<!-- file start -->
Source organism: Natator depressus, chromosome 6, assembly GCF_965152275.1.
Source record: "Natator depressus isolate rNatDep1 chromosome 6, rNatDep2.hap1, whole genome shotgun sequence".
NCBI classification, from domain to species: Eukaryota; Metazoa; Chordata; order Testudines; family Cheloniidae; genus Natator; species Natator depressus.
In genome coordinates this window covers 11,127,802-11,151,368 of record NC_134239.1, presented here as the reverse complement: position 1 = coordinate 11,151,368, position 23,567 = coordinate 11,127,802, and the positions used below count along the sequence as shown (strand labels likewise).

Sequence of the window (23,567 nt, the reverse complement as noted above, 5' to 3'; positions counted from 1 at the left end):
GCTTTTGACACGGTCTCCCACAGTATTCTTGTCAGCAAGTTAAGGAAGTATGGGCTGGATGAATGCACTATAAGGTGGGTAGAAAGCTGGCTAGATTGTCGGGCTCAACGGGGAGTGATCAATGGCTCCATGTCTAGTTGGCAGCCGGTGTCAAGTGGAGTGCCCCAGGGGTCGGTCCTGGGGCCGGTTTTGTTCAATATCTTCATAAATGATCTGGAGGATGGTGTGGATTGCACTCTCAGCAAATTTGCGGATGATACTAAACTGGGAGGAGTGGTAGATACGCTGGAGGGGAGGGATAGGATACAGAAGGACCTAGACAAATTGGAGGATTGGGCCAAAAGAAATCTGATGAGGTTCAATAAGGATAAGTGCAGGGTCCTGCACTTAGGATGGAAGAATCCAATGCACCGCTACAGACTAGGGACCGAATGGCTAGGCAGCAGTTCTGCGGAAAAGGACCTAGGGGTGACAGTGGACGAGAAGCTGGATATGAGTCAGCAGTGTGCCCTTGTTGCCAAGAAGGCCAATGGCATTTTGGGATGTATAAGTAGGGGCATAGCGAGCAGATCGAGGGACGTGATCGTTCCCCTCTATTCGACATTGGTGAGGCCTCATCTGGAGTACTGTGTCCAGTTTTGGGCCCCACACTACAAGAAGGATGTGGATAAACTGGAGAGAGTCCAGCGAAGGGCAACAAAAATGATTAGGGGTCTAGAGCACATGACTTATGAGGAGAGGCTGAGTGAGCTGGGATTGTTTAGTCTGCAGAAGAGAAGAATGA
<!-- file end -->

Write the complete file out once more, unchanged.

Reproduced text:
Source organism: Natator depressus, chromosome 6, assembly GCF_965152275.1.
Source record: "Natator depressus isolate rNatDep1 chromosome 6, rNatDep2.hap1, whole genome shotgun sequence".
NCBI classification, from domain to species: Eukaryota; Metazoa; Chordata; order Testudines; family Cheloniidae; genus Natator; species Natator depressus.
In genome coordinates this window covers 11,127,802-11,151,368 of record NC_134239.1, presented here as the reverse complement: position 1 = coordinate 11,151,368, position 23,567 = coordinate 11,127,802, and the positions used below count along the sequence as shown (strand labels likewise).

Sequence of the window (23,567 nt, the reverse complement as noted above, 5' to 3'; positions counted from 1 at the left end):
GCTTTTGACACGGTCTCCCACAGTATTCTTGTCAGCAAGTTAAGGAAGTATGGGCTGGATGAATGCACTATAAGGTGGGTAGAAAGCTGGCTAGATTGTCGGGCTCAACGGGGAGTGATCAATGGCTCCATGTCTAGTTGGCAGCCGGTGTCAAGTGGAGTGCCCCAGGGGTCGGTCCTGGGGCCGGTTTTGTTCAATATCTTCATAAATGATCTGGAGGATGGTGTGGATTGCACTCTCAGCAAATTTGCGGATGATACTAAACTGGGAGGAGTGGTAGATACGCTGGAGGGGAGGGATAGGATACAGAAGGACCTAGACAAATTGGAGGATTGGGCCAAAAGAAATCTGATGAGGTTCAATAAGGATAAGTGCAGGGTCCTGCACTTAGGATGGAAGAATCCAATGCACCGCTACAGACTAGGGACCGAATGGCTAGGCAGCAGTTCTGCGGAAAAGGACCTAGGGGTGACAGTGGACGAGAAGCTGGATATGAGTCAGCAGTGTGCCCTTGTTGCCAAGAAGGCCAATGGCATTTTGGGATGTATAAGTAGGGGCATAGCGAGCAGATCGAGGGACGTGATCGTTCCCCTCTATTCGACATTGGTGAGGCCTCATCTGGAGTACTGTGTCCAGTTTTGGGCCCCACACTACAAGAAGGATGTGGATAAACTGGAGAGAGTCCAGCGAAGGGCAACAAAAATGATTAGGGGTCTAGAGCACATGACTTATGAGGAGAGGCTGAGTGAGCTGGGATTGTTTAGTCTGCAGAAGAGAAGAATGA